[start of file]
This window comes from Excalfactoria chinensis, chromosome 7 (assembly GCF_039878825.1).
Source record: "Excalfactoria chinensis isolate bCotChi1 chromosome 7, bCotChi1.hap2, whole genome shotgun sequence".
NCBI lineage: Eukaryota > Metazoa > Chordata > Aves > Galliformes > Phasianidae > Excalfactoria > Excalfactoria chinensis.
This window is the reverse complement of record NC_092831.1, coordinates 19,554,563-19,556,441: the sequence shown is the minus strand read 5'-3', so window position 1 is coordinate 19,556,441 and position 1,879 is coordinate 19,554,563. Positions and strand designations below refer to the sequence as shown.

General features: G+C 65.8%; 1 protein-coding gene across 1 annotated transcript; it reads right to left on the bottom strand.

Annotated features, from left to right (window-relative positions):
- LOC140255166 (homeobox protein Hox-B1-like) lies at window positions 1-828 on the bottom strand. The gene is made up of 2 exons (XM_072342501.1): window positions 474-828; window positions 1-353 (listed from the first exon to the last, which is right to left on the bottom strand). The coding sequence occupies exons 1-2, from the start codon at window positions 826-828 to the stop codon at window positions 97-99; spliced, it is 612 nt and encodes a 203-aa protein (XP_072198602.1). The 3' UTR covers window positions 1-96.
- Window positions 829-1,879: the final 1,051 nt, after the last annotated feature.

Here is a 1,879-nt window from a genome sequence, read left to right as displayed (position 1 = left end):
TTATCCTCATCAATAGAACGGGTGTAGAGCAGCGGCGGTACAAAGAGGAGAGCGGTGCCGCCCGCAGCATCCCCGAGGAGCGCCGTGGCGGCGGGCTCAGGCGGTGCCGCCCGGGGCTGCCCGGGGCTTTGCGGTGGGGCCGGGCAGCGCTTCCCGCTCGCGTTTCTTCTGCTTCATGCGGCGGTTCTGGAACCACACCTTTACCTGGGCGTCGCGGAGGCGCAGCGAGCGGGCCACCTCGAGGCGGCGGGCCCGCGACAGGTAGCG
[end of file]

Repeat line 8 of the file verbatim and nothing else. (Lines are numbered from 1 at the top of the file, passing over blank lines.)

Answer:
- Window positions 829-1,879: the final 1,051 nt, after the last annotated feature.